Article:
The freedom of the approach extended to timeframes for the realisation of the projects. While the projects were commissioned together at the outset, their delivery spanned the year. It was so refreshing to be involved in a project with no deadlines to be met or targets to be achieved. With the artists visiting the unit at varying intervals throughout the year there was always something new to look forward to. There was also a real sense of fun generated throughout the project. Most instrumental in the fun department was the music project by Tommy Hayes. We still have requests to get Tommy back for a session.
Ceara Conway’s 15 Miles was the final project to be completed and one which leaves a real visual impact in the unit. The photos adorning the walls of the unit are a constant conversation starter. It is often visitors who recognise the various places and the topic invariably wanders from that place and times gone by to where we are now.
Another lasting impression was left by Marielle Mac Leman’s wallpaper which is strategically placed to create a number of tranquil spaces in the unit where residents can rest awhile and enjoy a quiet moment.
In a health care environment we are constantly reminded that resources are scarce and gaining access to funds to support arts is not always given enough credit. The value of having access to the Per Cent for Arts funding and the freedom to tailor make an arts programme to meet our specific needs cannot be underestimated. The four individual projects went some way to satisfying the varying interests of our residents. The fluidity of our approach enabled projects to evolve and ultimately, the interaction between the resident and the artist provided the inspiration for the end product. This would have been a lost opportunity had we commissioned a piece of art created exclusively in a studio. All of our art tells a story and has connections to the unit and to those who work and live here. The stories and music are replayed from time to time, the wallpaper and photos enhance the environment and continue to stimulate conversation.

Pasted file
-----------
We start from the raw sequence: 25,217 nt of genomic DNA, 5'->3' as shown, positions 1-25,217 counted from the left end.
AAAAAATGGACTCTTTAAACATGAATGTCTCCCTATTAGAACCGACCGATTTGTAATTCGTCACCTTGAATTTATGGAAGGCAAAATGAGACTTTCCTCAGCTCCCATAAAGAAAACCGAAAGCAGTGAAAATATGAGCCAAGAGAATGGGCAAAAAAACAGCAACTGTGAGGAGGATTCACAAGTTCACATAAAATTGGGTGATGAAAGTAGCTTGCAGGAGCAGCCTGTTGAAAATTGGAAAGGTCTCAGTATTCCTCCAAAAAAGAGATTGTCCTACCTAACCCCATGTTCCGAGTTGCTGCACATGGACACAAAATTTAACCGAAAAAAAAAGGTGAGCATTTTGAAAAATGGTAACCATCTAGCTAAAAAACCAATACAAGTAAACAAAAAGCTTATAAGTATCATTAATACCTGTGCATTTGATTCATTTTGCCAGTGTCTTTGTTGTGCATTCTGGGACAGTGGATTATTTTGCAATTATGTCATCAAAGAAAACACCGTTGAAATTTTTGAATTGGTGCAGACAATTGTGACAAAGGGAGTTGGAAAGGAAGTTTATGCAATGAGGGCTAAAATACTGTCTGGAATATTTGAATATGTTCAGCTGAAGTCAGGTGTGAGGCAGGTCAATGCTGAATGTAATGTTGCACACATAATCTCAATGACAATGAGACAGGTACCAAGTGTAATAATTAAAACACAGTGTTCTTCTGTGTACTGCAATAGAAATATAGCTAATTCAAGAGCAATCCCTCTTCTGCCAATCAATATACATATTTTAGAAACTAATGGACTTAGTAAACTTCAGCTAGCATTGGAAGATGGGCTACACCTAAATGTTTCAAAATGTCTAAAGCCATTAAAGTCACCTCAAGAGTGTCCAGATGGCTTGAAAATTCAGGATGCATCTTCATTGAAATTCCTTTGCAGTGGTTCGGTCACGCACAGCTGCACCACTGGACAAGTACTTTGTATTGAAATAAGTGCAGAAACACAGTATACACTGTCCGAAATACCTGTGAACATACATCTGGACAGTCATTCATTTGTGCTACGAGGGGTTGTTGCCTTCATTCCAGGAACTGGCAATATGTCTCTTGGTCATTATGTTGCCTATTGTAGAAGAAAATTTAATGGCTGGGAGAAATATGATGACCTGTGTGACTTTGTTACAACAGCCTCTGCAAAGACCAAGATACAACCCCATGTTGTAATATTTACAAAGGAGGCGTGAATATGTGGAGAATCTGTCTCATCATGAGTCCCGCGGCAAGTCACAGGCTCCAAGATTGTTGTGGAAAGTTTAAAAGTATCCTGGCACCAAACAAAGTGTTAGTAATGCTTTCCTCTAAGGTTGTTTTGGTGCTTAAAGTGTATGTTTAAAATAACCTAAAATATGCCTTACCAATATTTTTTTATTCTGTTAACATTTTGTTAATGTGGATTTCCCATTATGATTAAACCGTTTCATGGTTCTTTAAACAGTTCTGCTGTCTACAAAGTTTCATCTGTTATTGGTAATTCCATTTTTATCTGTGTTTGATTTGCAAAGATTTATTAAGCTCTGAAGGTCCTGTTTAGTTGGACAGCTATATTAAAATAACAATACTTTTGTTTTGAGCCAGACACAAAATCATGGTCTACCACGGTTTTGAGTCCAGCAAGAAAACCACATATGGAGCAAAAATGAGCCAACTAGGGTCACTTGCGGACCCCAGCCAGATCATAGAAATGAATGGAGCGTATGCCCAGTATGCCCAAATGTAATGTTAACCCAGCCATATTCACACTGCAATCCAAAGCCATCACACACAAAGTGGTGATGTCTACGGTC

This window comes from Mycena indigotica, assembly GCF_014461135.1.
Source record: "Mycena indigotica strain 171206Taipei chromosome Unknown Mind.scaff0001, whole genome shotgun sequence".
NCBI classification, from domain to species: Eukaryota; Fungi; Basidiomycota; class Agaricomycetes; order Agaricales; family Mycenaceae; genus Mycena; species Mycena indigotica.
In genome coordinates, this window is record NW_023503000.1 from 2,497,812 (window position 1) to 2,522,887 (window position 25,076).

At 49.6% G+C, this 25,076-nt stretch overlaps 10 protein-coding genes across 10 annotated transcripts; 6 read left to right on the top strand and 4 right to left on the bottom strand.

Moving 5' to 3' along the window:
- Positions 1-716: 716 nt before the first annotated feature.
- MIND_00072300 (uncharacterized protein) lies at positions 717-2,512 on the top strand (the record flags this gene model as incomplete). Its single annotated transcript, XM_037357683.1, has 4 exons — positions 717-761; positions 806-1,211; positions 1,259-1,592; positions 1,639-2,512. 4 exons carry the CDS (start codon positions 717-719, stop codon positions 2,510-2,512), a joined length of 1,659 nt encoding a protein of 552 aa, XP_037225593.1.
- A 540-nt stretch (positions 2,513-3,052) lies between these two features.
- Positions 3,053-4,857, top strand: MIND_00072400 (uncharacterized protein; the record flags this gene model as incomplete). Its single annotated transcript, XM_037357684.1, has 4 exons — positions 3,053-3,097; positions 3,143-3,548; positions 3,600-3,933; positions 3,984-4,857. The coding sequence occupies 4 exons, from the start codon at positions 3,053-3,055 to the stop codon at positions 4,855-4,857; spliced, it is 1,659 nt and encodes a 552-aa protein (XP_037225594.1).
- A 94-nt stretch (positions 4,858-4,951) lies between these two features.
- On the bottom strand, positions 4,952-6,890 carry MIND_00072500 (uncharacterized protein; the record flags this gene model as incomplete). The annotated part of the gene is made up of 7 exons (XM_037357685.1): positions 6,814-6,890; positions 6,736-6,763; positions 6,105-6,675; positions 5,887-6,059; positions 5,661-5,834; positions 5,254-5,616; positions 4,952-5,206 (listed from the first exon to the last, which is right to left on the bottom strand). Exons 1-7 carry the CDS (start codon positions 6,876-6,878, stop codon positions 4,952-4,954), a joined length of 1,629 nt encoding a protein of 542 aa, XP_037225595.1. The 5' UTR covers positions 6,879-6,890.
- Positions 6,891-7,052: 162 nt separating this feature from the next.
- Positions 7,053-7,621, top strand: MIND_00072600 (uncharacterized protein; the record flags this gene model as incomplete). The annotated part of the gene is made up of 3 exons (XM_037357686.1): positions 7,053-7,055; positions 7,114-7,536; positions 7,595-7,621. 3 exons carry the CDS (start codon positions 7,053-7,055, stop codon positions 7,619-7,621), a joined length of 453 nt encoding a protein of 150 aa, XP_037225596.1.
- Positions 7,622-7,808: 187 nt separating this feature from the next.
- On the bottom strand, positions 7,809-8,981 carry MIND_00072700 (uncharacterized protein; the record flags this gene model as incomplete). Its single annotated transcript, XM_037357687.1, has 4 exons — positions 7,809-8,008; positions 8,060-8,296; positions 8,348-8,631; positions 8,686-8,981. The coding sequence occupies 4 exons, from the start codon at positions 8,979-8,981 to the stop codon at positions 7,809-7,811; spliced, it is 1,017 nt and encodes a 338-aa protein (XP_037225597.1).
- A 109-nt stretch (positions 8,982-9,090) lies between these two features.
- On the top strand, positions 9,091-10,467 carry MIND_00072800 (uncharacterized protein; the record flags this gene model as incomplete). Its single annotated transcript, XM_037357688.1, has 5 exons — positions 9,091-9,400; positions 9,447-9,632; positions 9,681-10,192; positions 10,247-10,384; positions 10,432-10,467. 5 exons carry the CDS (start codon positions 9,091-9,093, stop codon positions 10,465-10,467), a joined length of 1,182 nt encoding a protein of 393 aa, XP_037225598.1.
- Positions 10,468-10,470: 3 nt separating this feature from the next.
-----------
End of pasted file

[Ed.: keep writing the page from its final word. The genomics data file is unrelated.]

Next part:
As future public building projects are in the making, I am often asked to comment on our experience. I always advise not to forget to access the Per Cent for Arts funding. This is a unique opportunity to bring the world of the arts into the care environment and a chance to have some fun with a project. The benefits to the residents are not easily measured but are very real nonetheless.
Bernie Austin is a Director of Nursing with responsibility for three community nursing units in the west of Ireland . She has worked with older people in residential services for over ten years and holds a Masters in Health Management.